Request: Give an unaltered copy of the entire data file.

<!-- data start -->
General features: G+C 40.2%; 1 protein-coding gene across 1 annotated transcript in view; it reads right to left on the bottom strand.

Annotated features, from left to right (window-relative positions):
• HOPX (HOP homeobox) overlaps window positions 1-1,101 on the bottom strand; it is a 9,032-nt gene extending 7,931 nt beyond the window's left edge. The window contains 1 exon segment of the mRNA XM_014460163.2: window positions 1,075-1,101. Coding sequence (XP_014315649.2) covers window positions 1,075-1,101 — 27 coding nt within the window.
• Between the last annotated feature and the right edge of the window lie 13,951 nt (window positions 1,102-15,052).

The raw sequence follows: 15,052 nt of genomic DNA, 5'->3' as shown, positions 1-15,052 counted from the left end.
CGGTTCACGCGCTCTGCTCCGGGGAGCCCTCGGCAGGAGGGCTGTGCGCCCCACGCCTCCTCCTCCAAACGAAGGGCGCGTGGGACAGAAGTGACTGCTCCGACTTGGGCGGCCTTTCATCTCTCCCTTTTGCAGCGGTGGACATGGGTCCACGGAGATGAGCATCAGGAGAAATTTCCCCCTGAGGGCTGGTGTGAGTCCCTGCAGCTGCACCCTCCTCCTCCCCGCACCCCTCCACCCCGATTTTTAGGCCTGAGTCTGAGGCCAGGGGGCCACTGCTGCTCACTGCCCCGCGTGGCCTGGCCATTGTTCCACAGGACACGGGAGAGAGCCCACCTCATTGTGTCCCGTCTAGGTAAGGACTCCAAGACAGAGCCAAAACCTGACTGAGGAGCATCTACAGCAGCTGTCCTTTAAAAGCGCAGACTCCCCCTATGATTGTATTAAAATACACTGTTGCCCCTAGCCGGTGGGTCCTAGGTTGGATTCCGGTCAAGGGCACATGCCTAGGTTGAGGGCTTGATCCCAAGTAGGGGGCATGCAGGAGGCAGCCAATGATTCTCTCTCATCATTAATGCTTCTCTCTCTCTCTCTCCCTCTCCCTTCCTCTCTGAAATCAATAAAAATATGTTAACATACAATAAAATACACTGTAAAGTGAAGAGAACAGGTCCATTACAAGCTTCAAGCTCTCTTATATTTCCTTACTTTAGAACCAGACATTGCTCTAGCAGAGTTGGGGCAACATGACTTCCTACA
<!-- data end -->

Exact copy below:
General features: G+C 40.2%; 1 protein-coding gene across 1 annotated transcript in view; it reads right to left on the bottom strand.

Annotated features, from left to right (window-relative positions):
• HOPX (HOP homeobox) overlaps window positions 1-1,101 on the bottom strand; it is a 9,032-nt gene extending 7,931 nt beyond the window's left edge. The window contains 1 exon segment of the mRNA XM_014460163.2: window positions 1,075-1,101. Coding sequence (XP_014315649.2) covers window positions 1,075-1,101 — 27 coding nt within the window.
• Between the last annotated feature and the right edge of the window lie 13,951 nt (window positions 1,102-15,052).

The raw sequence follows: 15,052 nt of genomic DNA, 5'->3' as shown, positions 1-15,052 counted from the left end.
CGGTTCACGCGCTCTGCTCCGGGGAGCCCTCGGCAGGAGGGCTGTGCGCCCCACGCCTCCTCCTCCAAACGAAGGGCGCGTGGGACAGAAGTGACTGCTCCGACTTGGGCGGCCTTTCATCTCTCCCTTTTGCAGCGGTGGACATGGGTCCACGGAGATGAGCATCAGGAGAAATTTCCCCCTGAGGGCTGGTGTGAGTCCCTGCAGCTGCACCCTCCTCCTCCCCGCACCCCTCCACCCCGATTTTTAGGCCTGAGTCTGAGGCCAGGGGGCCACTGCTGCTCACTGCCCCGCGTGGCCTGGCCATTGTTCCACAGGACACGGGAGAGAGCCCACCTCATTGTGTCCCGTCTAGGTAAGGACTCCAAGACAGAGCCAAAACCTGACTGAGGAGCATCTACAGCAGCTGTCCTTTAAAAGCGCAGACTCCCCCTATGATTGTATTAAAATACACTGTTGCCCCTAGCCGGTGGGTCCTAGGTTGGATTCCGGTCAAGGGCACATGCCTAGGTTGAGGGCTTGATCCCAAGTAGGGGGCATGCAGGAGGCAGCCAATGATTCTCTCTCATCATTAATGCTTCTCTCTCTCTCTCTCCCTCTCCCTTCCTCTCTGAAATCAATAAAAATATGTTAACATACAATAAAATACACTGTAAAGTGAAGAGAACAGGTCCATTACAAGCTTCAAGCTCTCTTATATTTCCTTACTTTAGAACCAGACATTGCTCTAGCAGAGTTGGGGCAACATGACTTCCTACA